21. NEI and other commenters [19] argue that the application of CIP Reliability Standards is not warranted because the nuclear industry has made a binding commitment to implement a comprehensive cyber security program developed by NEI and endorsed by NRC.[20] NEI explains that, pursuant to this program, existing digital assets at nuclear power plants are analyzed for cyber vulnerabilities and necessary mitigation plans are established and implemented. According to NEI, all nuclear power plants implemented NEI 04-04 on or before May 1, 2008.

22. NEI explains that, in February 2002, the NRC issued Order EA-02-026, “Interim Safeguards and Security Compensation Measures for Nuclear Power Plants,” [21] which included required actions to address cyber security concerns. According to NEI, as a “supplement” to implementation of this NRC order, the nuclear industry committed to implement NEI 04-04, which was designed to protect plant systems, including all those pertinent to balance of plant. NEI states that implementation of the NEI 04-04 cyber security program extends to plant generation equipment up to and including the first breaker out from the main transformer to the switchyard breaker. According to NEI, in response to a system vulnerability identified in 2007, both industry and NRC relied on NEI 04-04 in determining that the first breaker out from the transformer to the switchyard is within the boundary of the nuclear power plant.[22]

23. NEI states that, in 2005, NRC staff endorsed NEI 04-04 as an acceptable method for establishing and maintaining a cyber security program at nuclear power plants. It cites to the NRC Inspection Manual, which states that a performance deficiency can exist if a licensee fails to meet a self-imposed standard. Thus, NEI contends that, because licensees have self-imposed NEI 04-04 through a binding initiative, NRC Start Printed Page 12547has the regulatory authority to inspect and enforce the program's requirements.[23]

24. NEI and other commenters, including Duke, Entergy and Exelon, contend that NRC's current oversight is adequate and the existing cyber security program is “functionally equivalent” to the CIP Reliability Standards.

NRC's Maintenance Rule

25. NEI, Exelon and Southern argue that NRC regulates the “balance of plant,” and focus on NRC's “Maintenance Rule” in particular to support their argument.[24] The Maintenance Rule requires a licensee to implement a monitoring program that includes both safety related and non-safety related structures, systems and components.[25] The Maintenance Rule identifies as within the scope of the monitoring program, structures, systems and components:

(b)(2)(i) That are relied upon to mitigate accidents or transients or are used in plant emergency operating procedures; or (b)(2)(ii) Whose failure could prevent safety-related structures, systems, and components from fulfilling their safety-related function; or (b)(2)(iii) Whose failure could cause a reactor scram or actuation of a safety-related system.[26]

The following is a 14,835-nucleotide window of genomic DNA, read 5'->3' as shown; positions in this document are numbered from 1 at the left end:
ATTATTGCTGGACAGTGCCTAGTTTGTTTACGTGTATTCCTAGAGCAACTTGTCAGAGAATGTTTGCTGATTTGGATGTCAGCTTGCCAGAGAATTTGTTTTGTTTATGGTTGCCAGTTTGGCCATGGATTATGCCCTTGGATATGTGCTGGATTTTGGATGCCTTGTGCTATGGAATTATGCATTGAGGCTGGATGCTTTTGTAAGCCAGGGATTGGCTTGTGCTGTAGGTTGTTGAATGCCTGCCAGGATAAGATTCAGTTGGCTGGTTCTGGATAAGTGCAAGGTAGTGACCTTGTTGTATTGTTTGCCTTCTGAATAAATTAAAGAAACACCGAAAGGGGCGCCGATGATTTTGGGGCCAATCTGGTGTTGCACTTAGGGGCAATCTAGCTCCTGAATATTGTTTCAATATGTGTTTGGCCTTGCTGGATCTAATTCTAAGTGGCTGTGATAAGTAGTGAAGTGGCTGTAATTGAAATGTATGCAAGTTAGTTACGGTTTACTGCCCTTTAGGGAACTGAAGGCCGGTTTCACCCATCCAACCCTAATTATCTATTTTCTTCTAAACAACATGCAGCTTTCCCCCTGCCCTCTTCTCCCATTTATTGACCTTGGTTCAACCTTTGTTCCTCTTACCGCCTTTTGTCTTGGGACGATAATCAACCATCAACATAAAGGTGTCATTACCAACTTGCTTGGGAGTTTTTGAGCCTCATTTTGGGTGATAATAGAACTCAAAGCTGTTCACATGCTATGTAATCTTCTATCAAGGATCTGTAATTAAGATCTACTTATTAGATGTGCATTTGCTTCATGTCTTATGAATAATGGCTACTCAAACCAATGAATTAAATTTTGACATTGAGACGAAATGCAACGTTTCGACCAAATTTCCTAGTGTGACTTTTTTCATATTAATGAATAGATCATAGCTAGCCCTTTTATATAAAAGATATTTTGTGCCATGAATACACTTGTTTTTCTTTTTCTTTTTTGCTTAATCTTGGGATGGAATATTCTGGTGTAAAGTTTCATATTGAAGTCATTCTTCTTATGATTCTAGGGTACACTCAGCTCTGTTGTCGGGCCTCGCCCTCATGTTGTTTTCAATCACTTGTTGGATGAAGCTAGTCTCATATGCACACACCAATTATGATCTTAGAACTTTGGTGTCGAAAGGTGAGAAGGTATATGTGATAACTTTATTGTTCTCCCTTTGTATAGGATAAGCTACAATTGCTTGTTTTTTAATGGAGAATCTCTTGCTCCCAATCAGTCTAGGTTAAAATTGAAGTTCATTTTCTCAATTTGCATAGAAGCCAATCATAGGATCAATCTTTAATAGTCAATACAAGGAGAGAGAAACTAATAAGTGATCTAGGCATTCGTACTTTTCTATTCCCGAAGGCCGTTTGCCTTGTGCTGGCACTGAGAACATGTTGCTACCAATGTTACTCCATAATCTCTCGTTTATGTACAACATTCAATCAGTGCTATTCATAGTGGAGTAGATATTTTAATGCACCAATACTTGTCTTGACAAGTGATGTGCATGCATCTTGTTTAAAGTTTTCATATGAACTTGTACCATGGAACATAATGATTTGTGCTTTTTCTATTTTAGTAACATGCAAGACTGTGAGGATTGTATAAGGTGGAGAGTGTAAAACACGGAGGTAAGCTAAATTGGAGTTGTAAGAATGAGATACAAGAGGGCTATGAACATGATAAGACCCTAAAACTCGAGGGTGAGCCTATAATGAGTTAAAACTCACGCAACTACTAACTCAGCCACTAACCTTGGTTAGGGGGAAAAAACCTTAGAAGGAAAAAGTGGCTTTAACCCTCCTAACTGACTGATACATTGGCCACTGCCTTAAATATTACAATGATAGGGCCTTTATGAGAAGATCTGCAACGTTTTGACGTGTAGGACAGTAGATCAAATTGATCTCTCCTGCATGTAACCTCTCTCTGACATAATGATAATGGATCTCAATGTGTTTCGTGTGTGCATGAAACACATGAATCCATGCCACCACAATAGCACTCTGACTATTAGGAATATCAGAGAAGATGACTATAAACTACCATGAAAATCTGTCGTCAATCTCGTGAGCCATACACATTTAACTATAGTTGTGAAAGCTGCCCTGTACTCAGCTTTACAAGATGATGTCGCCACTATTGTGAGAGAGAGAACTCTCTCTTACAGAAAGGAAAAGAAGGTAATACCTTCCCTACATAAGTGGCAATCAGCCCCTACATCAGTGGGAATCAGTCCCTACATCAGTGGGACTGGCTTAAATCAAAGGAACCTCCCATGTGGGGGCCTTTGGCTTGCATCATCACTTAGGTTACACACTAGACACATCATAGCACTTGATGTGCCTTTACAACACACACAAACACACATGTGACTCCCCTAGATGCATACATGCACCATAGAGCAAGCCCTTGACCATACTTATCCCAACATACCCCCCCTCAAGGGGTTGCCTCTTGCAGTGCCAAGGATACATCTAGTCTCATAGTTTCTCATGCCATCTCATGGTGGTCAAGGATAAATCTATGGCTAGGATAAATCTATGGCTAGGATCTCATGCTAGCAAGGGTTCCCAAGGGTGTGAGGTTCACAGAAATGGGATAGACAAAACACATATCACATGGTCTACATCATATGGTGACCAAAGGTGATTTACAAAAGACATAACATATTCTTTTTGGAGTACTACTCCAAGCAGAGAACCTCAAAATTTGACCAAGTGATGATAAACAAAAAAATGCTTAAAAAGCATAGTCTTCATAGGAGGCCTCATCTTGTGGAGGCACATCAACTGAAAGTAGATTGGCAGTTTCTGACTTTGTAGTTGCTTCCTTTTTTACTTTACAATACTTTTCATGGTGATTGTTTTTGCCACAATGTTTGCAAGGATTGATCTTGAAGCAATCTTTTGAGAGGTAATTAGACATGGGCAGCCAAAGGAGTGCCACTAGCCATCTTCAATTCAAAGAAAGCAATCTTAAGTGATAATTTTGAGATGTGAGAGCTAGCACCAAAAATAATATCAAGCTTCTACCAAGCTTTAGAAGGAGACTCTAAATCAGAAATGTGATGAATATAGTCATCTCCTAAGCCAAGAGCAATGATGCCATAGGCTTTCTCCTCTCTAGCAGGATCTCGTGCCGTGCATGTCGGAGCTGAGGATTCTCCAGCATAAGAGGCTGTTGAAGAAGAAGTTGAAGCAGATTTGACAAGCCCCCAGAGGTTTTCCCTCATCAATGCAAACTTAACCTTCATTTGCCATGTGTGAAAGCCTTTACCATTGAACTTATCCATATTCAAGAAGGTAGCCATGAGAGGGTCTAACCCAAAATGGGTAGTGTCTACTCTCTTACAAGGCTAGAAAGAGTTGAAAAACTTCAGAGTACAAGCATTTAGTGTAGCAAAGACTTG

NEI states that NRC may take enforcement action for violations of the Maintenance Rule, and includes examples of citations for failures of non-safety systems. According to NEI, implementing guidance for the Maintenance Rule, developed by industry and endorsed by NRC, provides further evidence that structures, systems and components pertaining to the balance of plant must be monitored.[27]

26. NEI thus argues that:

The NRC regulates any [structure, system or component] in a nuclear power plant that has both a direct or indirect impact on safety, security, or emergency response systems. The NRC's regulations extend to all systems that could cause a reactor scram, diminish the ability to mitigate the consequences of a reactor scram, or cause the actuation of a safety system. These are the same systems that constitute the balance of the plant for Continuity of Operations purposes.[28]

According to NEI, the failure of a structure, system or component as the result of a cyber security breach affects the reliability of equipment operation and is consequently within the scope of the Maintenance Rule. Ameren, which owns and operates a nuclear power plant, comments that it is unable to identify any structures, systems or components that are not currently subject to cyber security regulation by the NRC that could impact electric reliability.

NRC Cyber Security Regulations

27. NEI explains that NRC has proposed regulations that would specifically address cyber security at nuclear power plants.[29] According to NEI, Exelon, Progress Energy and Southern, NRC's cyber security regulations would apply to both safety functions and “support systems and equipment which if compromised would adversely impact safety, security or emergency preparedness functions.” [30] Further, the NRC regulations would require licensees to identify the cyber security assets they will protect under the program, and the list of identified assets becomes the basis for inspection by NRC Staff. NEI states that most balance of plant systems support both nuclear safety and continuity of operations.